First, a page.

Christian Hervik Bull (postdoc UiO) Neoplatonism and Hermetism in the Anthology of Stobaeus
Fyodor Bronnikov, Pythagoreans celebrating sunrise (1869)
På årets siste seminar vil Christian Hervik Bull holde et seminarinnlegg med tittelen "Neoplatonism and Hermetism in the Anthology of Stobaeus". Christian er religionsviter med PhD fra Universitetet i Bergen. Han har for tiden et såkalt mobilitetsstipend fra NFR nettopp for å forske på de hermetiske utdragene i Stobaeus. Et mobilitetsstipend innebærer at postdocen har to år ute og ett år ved en norsk institusjon. Christian har vært to år i Princeton og har nå et siste år hos oss ved IFIKK. Han har nettopp utgitt boken The Tradition of Hermes Trismegistus på Brill forlag.
The Hermetic writings were ostensibly written by the Egyptian god Thoth, known as Hermes Trismegistus in Greek. They were composed around the beginning of the Common Era, and were heavily influenced by Greek philosophy, in particular Platonism and Stoicism. Excerpts from these writings are found side by side with Greek philosophers, poets, and statesmen in the extensive anthology gathered by John of Stobi, commonly known as Stobaeus, a Macedonian active in the late fourth or early fifth century. This anthology became popular in Late Antiquity and the Byzantine Empire, and it is our only source of several ancient philosophical and poetical texts.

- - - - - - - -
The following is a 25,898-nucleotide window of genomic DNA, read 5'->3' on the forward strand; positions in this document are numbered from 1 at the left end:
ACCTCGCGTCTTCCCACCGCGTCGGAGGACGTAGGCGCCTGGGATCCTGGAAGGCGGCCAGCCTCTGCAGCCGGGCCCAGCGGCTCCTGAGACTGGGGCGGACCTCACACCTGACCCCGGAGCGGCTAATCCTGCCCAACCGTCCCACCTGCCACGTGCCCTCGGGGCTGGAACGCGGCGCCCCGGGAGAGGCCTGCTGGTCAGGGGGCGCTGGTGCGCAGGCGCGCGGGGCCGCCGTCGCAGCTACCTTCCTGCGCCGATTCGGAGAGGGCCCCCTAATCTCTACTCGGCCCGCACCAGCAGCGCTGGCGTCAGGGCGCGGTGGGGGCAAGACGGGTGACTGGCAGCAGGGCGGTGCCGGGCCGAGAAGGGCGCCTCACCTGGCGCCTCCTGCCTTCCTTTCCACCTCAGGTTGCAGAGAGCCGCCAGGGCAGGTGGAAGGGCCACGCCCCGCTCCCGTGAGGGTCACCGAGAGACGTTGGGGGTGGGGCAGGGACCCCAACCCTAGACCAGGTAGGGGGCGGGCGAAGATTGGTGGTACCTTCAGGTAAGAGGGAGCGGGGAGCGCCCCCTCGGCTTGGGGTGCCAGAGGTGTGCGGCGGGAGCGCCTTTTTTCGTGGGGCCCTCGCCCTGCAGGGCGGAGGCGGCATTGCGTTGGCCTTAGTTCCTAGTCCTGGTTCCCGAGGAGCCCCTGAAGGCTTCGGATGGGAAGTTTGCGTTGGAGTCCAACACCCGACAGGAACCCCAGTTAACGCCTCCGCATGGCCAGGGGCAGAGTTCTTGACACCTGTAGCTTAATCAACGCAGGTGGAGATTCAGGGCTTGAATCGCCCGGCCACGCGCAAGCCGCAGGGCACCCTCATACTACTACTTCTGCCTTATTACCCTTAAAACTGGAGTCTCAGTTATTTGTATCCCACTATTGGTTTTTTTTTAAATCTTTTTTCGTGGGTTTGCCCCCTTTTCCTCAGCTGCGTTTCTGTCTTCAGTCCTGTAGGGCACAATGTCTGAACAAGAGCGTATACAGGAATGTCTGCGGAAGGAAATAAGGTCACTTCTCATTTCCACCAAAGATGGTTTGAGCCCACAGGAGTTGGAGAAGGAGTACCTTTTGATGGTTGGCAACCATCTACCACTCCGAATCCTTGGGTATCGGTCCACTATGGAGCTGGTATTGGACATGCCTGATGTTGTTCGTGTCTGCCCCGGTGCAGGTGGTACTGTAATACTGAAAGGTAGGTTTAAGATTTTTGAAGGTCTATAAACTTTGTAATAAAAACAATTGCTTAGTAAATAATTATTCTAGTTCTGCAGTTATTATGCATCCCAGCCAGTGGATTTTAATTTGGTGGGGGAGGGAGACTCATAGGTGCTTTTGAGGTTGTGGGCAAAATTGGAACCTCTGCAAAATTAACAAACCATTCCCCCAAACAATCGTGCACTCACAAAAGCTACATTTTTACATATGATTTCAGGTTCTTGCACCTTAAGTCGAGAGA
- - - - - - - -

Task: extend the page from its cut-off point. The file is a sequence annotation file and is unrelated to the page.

Although we know next to nothing about Stobaeus the man, an investigation of his use of the Hermetic excerpts and his chapter headings may illuminate the religious and philosophical milieu in which he gathered his anthology. I will argue that the most plausible backdrop of Stobaeus is the Athenian school of Neoplatonism before Proclus became its head, where it seems that the Hermetica played a central role that would later be taken over by the Chaldean Oracles. Stobaeus follows the Neoplatonic philosopher Iamblichus in making Hermes the first link of a philosophia perennis – an imagined tradition of ancient and divine Egyptian wisdom, ostensibly drawn upon by both Pythagoras and Plato. Contemporary Christian intellectuals such as Cyril of Alexandria and Augustine shared this view, but made Hermes the inheritor of Moses. Stobaeus thus makes use of Hermes in a competitive discourse about who was the first philosopher, the Egyptian Hermes or the Hebrew Moses.